Yet, something as real as life, what it is, and its effect on all things (including measurements and/or observations and/or our understanding) is basically ignored. Keep trying to grab those gremlins. Maybe you will find a result of life.
DavidW
1 / 5 (8) Mar 26, 2013
Perhaps life and/or truth are really other dimensions, then things like time/distance and math take their rightful place as virtual dimensions within the higher dimension of life. Neither the noise nor the environment for it to exist actually do exist (for any practical real purpose) without life. Like duh!

We have over 50 billions animals being killed yearly for personal gratification alone, wiping out the the forests in Brazil, etc... and with this level of sickness in the world it is kind of silly to expect the typical person that kills for enjoyment to take life seriously at all, in anything, after treating it with such disregard.
nEc2
4 / 5 (8) Mar 26, 2013
Zeph, u really don't know what are u talking about. I don't understand, why are u keep posting bsh*ts here... Neither the effect is proved, nor NASA claims officially anything about it.
And really - start reading physics and solving problems. It will help you not to look stupid (i hope, thou i doubt).
GSwift7
3.5 / 5 (6) Mar 26, 2013
Perhaps light only appears to fluctuate in speed as vacuum fluctuations cause space and time not to be flat on the small scale


That's along the lines of what I was thinking. If there are planck scale variations in spacetime (a big if), it could cause an apparant variation in C due to the light following a zig zag path from the point of view of an outside observer. That's an important distinction, the outside observer. They are talking about a non-relativistic effect here, if I read it correctly.
Modernmystic
1 / 5 (3) Mar 26, 2013
Isn't there a variable speed of light theory that does away with early inflation to explain the isotropy of the universe?

Maybe when space is "dense" enough it does slow down light, however as I remember the theory it was that c was supposed to in fact be GREATER in the past to account for isotropy rather than slower. Maybe the effect is inverse?

Maybe I'm talking way over my head :P
antialias_physorg
5 / 5 (12) Mar 26, 2013
Yet, something as real as life, what it is, and its effect on all things (including measurements and/or observations and/or our understanding) is basically ignored.

It's not ignored. There's an entire science devoted to nothing but life: biology (which literally means "study of life").
This here is the study of vacuum particles which happens throughout the universe. And if you haven't noticed: 99.9999999999 percent of the universe (add a couple of nines to suit your particular taste) is not alive. So dragging your life-is-important shit in here is like people crying about cold fusion research in articles on finger-painting. It's not just off topic - it's full tilt crazy.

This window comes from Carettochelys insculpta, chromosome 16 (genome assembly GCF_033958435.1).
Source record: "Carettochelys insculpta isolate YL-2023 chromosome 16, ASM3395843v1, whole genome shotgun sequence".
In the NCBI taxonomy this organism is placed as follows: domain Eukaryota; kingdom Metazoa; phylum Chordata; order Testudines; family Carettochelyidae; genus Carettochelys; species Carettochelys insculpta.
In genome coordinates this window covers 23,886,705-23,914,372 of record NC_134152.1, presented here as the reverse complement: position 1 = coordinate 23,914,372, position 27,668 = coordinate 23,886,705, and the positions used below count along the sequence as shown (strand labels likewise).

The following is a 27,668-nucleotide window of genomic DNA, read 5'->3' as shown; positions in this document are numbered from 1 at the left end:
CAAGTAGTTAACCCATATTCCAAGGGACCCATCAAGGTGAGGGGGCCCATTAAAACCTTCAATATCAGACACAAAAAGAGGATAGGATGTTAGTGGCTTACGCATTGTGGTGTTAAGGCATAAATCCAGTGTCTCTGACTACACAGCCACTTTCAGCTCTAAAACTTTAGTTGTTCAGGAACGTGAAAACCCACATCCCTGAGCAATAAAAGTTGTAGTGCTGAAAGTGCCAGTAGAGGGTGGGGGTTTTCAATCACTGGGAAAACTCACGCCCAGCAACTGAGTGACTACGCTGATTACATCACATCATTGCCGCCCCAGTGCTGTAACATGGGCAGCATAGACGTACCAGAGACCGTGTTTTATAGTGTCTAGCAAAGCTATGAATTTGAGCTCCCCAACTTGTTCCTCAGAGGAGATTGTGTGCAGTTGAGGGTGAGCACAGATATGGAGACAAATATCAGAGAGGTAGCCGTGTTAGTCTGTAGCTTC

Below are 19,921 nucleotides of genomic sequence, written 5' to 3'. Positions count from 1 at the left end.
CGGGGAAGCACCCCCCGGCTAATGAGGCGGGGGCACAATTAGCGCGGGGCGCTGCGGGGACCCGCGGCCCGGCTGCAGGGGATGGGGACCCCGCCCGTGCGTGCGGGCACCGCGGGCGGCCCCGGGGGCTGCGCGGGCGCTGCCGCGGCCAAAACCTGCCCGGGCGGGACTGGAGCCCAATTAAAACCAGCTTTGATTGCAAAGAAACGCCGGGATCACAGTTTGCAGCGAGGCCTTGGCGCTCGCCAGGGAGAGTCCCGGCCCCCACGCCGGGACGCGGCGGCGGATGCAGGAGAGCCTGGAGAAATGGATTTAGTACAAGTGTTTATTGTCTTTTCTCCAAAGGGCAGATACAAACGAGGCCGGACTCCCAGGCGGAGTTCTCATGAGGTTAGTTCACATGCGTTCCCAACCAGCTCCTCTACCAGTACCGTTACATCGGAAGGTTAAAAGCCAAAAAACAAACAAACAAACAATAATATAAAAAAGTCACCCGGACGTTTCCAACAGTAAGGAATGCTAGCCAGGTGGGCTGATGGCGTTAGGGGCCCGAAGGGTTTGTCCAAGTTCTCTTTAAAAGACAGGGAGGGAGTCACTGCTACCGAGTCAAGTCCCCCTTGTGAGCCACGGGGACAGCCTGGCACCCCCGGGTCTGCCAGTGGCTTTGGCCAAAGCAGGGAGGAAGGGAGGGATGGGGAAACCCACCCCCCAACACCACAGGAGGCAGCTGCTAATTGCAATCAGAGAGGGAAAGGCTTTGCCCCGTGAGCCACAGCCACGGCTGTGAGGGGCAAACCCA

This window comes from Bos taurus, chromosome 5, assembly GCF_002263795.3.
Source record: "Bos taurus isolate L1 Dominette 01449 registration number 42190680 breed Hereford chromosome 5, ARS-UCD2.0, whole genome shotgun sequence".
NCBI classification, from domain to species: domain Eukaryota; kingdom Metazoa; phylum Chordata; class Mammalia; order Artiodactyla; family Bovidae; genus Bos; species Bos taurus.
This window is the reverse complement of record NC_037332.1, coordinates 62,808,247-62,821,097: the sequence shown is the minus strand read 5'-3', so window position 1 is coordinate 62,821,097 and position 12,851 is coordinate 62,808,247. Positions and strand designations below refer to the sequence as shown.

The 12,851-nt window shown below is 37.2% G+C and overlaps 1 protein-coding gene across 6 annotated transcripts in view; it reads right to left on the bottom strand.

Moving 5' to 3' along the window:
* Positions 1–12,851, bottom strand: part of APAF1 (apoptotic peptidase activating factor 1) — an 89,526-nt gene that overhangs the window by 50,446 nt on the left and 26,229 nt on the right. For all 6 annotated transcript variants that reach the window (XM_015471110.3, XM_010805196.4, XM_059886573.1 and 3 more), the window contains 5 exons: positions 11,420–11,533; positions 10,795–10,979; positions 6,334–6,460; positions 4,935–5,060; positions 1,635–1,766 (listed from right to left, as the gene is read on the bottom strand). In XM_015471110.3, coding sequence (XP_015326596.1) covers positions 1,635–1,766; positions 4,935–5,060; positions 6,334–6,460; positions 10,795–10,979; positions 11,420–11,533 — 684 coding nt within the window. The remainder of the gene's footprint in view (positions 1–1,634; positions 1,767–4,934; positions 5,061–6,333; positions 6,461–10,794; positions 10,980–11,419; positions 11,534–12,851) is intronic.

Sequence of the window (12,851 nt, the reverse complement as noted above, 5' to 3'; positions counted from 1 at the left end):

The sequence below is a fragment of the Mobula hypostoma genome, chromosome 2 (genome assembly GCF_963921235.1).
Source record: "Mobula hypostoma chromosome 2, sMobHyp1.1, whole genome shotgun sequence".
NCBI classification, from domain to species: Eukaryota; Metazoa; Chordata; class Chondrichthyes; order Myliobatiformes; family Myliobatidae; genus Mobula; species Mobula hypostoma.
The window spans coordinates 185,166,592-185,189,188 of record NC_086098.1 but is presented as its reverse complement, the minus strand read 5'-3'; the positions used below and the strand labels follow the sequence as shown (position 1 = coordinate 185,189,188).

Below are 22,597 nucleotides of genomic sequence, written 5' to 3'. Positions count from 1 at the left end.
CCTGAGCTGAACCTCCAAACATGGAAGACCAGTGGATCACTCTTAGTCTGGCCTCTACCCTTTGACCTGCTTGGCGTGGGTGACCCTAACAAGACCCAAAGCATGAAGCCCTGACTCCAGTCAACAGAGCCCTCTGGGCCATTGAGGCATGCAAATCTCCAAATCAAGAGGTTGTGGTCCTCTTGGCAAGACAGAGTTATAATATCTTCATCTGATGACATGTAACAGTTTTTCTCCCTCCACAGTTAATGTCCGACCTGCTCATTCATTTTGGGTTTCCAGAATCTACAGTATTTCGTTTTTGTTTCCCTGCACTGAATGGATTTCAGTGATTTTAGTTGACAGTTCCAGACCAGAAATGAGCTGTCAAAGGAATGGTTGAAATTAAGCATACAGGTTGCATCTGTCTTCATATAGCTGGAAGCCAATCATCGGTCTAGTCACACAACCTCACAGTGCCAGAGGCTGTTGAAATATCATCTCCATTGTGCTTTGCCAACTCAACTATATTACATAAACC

Keep your pet peeve to articles that are concerned with your pet peeve, please.
GSwift7
4.5 / 5 (15) Mar 26, 2013
I'm just saying, when the physicists are talking about relativistic or quantum mechanical perspectives or about complementary solutions of black holes, they're actually talking about multiverses already


That doesn't make any sense at all. Complete metaphysical nonsense. 100% pseudo-philosophical jibber-jabber.

And WTF is a multiverse?

You have a real tallent for taking things so far off the rails that it's not even possible to have a discussion about why you don't make any sense. It's like my girlfriend's kid the other day. He asked me "Are zombies really that strong?" after seeing a cartoon zombie on TV. Once I reminded him that zombies are imaginary, the question didn't make any sense, but he still kept talking about his opinion on the subject for a while. I think in the back of your mind you must know that you are speaking about zombies when you prattle on about AWT here, but you keep on going none-the-less.
VendicarE
2.3 / 5 (3) Mar 26, 2013
Quite impossible since magnetic fields are fictitious forces that don't exist in the real world.

"The virtual photon-sphere is also believed to comprise the magnetic field however" - Vibrating
VendicarE
3.7 / 5 (3) Mar 26, 2013
What do you think makes c less than infinite?

"If there are planck scale variations in spacetime (a big if), it could cause an apparant variation in C due to the light following a zig zag path from the point of view of an outside observer." - GSwift

It is exactly this scattering effect.
GSwift7
4.3 / 5 (12) Mar 26, 2013
So dragging your life-is-important shit in here is like people crying about cold fusion research in articles on finger-painting. It's not just off topic - it's full tilt crazy


Yeah, but I'd actually prefer to hear a pure and openly philosophical tangential as opposed to the AWT or EU nonsense masquerading as real science. At least his life stuff is an actual philosophical topic of debate. AWT and EU don't even make sense as a philosophical argument.

What's even worse than the pure EU and AWT cranks is the hybrid versions of those two theories I see around here so often.
MrVibrating
1.3 / 5 (3) Mar 26, 2013

..vacuum density is also a function of temperature, tho i'm unsure how vacuum itself can /have/ temperature